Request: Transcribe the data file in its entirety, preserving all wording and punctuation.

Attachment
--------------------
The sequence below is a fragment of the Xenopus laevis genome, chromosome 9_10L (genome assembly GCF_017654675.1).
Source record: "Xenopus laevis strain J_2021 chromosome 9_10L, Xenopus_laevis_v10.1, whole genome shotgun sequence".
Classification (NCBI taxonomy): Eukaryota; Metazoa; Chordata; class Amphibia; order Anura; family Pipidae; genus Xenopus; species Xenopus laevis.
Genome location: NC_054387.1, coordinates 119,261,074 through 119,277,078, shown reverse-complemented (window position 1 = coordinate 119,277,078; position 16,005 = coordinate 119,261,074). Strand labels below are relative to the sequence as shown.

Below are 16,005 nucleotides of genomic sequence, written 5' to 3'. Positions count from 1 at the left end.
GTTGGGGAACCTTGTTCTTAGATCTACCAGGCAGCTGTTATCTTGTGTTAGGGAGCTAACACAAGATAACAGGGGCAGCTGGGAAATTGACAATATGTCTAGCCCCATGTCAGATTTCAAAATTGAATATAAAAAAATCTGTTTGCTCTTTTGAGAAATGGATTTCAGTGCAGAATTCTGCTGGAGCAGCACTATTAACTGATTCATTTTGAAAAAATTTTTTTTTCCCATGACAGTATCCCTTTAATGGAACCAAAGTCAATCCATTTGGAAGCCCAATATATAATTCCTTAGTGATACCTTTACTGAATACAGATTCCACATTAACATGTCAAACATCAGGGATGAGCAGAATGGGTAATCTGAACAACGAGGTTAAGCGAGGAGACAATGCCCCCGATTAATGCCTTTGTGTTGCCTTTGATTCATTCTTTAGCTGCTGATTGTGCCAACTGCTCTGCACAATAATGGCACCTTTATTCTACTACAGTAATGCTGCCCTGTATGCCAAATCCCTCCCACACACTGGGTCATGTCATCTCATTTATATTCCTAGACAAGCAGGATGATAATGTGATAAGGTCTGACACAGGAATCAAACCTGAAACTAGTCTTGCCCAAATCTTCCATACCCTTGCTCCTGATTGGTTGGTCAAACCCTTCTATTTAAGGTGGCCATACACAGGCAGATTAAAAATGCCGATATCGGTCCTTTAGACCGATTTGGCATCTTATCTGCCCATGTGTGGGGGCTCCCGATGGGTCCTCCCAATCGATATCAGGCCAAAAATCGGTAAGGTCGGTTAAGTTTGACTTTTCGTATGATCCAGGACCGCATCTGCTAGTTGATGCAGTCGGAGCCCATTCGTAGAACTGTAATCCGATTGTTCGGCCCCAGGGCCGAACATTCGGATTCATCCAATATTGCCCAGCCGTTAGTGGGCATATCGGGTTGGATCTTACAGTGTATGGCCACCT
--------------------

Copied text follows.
The sequence below is a fragment of the Xenopus laevis genome, chromosome 9_10L (genome assembly GCF_017654675.1).
Source record: "Xenopus laevis strain J_2021 chromosome 9_10L, Xenopus_laevis_v10.1, whole genome shotgun sequence".
Classification (NCBI taxonomy): Eukaryota; Metazoa; Chordata; class Amphibia; order Anura; family Pipidae; genus Xenopus; species Xenopus laevis.
Genome location: NC_054387.1, coordinates 119,261,074 through 119,277,078, shown reverse-complemented (window position 1 = coordinate 119,277,078; position 16,005 = coordinate 119,261,074). Strand labels below are relative to the sequence as shown.

Below are 16,005 nucleotides of genomic sequence, written 5' to 3'. Positions count from 1 at the left end.
GTTGGGGAACCTTGTTCTTAGATCTACCAGGCAGCTGTTATCTTGTGTTAGGGAGCTAACACAAGATAACAGGGGCAGCTGGGAAATTGACAATATGTCTAGCCCCATGTCAGATTTCAAAATTGAATATAAAAAAATCTGTTTGCTCTTTTGAGAAATGGATTTCAGTGCAGAATTCTGCTGGAGCAGCACTATTAACTGATTCATTTTGAAAAAATTTTTTTTTCCCATGACAGTATCCCTTTAATGGAACCAAAGTCAATCCATTTGGAAGCCCAATATATAATTCCTTAGTGATACCTTTACTGAATACAGATTCCACATTAACATGTCAAACATCAGGGATGAGCAGAATGGGTAATCTGAACAACGAGGTTAAGCGAGGAGACAATGCCCCCGATTAATGCCTTTGTGTTGCCTTTGATTCATTCTTTAGCTGCTGATTGTGCCAACTGCTCTGCACAATAATGGCACCTTTATTCTACTACAGTAATGCTGCCCTGTATGCCAAATCCCTCCCACACACTGGGTCATGTCATCTCATTTATATTCCTAGACAAGCAGGATGATAATGTGATAAGGTCTGACACAGGAATCAAACCTGAAACTAGTCTTGCCCAAATCTTCCATACCCTTGCTCCTGATTGGTTGGTCAAACCCTTCTATTTAAGGTGGCCATACACAGGCAGATTAAAAATGCCGATATCGGTCCTTTAGACCGATTTGGCATCTTATCTGCCCATGTGTGGGGGCTCCCGATGGGTCCTCCCAATCGATATCAGGCCAAAAATCGGTAAGGTCGGTTAAGTTTGACTTTTCGTATGATCCAGGACCGCATCTGCTAGTTGATGCAGTCGGAGCCCATTCGTAGAACTGTAATCCGATTGTTCGGCCCCAGGGCCGAACATTCGGATTCATCCAATATTGCCCAGCCGTTAGTGGGCATATCGGGTTGGATCTTACAGTGTATGGCCACCT